How do you think about money?

The theme this week is money. I didn’t realize when I selected it how many quotes – and of so many various opinions there were on the subject. At first I was overwhelmed – what was my theme behind the money? The reason it was included is because when looking through my books on quotes I saw an abundance to choose from; then as I settled down to decide which ones to use it became apparent that there are huge differences in opinion about money – and so it makes even more sense to tackle the subject.

So I’ve selected a sampling – and of course freely admit it’s my own bias about money that you will hear – and the gift for me was taking a look at that bias (a word I looked up): Bias – prejudice in favor of or against one thing, person, or group compared with another –  sometimes considered to be unfair – someone has a bias against something – example: A bias against foreign applicants. Then I decided maybe it wasn’t bias after all – simply a belief… but I digress…

So this week the theme is money – and as I share quotes with you I challenge each person reading this to think about how you think about money.

Quote: The first quote is just for fun and comes from Mark Twain who said, “His money is twice tainted: ‘taint yours and ‘taint mine.”

Now for a thoughtful quote – from Henrik Ibsen who said, “Money may be the husk of many things, but not the kernel. It brings you food, but not appetite; medicine, but not health; acquaintances, but not friends; servants, but not faithfulness; days of joy, but not peace or happiness.”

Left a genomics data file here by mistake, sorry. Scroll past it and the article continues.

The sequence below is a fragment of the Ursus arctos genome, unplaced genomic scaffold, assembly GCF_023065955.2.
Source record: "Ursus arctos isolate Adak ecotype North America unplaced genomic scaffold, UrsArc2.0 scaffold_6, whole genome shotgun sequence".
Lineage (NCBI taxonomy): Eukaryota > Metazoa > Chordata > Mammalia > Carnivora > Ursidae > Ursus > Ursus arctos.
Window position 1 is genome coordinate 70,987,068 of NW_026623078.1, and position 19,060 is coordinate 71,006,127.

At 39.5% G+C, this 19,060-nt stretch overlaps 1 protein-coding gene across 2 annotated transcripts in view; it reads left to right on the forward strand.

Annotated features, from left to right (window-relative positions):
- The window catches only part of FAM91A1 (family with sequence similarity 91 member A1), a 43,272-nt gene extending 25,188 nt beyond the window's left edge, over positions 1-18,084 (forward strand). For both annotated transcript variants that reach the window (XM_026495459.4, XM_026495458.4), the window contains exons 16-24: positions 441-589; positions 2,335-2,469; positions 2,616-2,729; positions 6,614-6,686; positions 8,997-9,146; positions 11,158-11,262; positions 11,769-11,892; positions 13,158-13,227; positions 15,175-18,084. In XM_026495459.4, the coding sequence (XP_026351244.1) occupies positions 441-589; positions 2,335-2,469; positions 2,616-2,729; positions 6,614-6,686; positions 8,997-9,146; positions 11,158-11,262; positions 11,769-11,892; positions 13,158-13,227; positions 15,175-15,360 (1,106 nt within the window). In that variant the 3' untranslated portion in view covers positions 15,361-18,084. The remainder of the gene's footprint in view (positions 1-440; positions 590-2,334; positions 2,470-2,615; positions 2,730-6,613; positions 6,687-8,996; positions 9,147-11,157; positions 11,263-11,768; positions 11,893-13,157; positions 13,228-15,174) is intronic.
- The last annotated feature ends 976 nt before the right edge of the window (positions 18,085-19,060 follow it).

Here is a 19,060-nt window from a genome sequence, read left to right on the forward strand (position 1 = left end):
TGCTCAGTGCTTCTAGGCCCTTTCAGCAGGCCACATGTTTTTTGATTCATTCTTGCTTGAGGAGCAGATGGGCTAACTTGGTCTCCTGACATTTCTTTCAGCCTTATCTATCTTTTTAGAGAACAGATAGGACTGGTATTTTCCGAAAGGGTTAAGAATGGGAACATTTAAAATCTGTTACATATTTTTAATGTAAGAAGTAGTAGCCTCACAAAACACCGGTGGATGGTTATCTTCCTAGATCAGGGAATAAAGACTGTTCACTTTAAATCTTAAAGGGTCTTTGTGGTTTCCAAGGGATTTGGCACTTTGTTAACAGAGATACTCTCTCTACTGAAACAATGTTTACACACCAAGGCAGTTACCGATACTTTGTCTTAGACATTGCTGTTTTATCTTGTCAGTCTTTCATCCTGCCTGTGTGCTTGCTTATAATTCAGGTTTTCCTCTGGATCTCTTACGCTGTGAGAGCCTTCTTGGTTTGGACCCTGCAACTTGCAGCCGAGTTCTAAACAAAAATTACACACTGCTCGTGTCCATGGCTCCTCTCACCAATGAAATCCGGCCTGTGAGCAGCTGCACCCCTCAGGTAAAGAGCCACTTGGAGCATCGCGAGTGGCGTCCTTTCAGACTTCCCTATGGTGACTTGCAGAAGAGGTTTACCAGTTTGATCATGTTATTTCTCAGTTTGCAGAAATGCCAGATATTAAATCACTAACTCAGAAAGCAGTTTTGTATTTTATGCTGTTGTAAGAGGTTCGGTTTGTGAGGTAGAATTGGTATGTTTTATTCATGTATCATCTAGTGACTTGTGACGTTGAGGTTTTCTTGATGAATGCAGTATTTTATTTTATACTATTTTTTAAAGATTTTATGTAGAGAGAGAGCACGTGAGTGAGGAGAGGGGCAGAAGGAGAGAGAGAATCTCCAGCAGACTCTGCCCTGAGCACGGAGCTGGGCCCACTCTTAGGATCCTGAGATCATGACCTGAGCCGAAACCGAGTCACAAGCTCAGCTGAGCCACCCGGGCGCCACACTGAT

So for me this meant that money is needed for things that are needed – and the deeper life I live has nothing to do with money. It has to do with appetite, health, friends, peace and happiness. I am rich!

And because money is a fairly weighty topic – I’m going to share some fun oxymoron quotes to end each day. These all will come from the book: Oxymoronica by Dr. Mardy Grothe – a new and wonderful addition to my bulging library of words, quotes, ideas and what not.

Here is something from the Austrian-born English philosopher, Lugwig Wittgenstein, who once made the oxymoronic claim, “A serious work in philosophy could be written that consisted entirely of jokes.” He proved his point – and delighted his associates – with this observation: “When I came home I expected a surprise and there was no surprise for me, so, of course, I was surprised.”

Difficultly delightful, yes?

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& The Schuh Crew

Shawna Schuh, CSP

Helping Sales Professionals, Executives, and Service Teams profit through advanced people skills.

2421 Hwy 47 | Gaston, Oregon 97119 | 503-662-3044 |


~ by Shawna Schuh on December 7, 2009.

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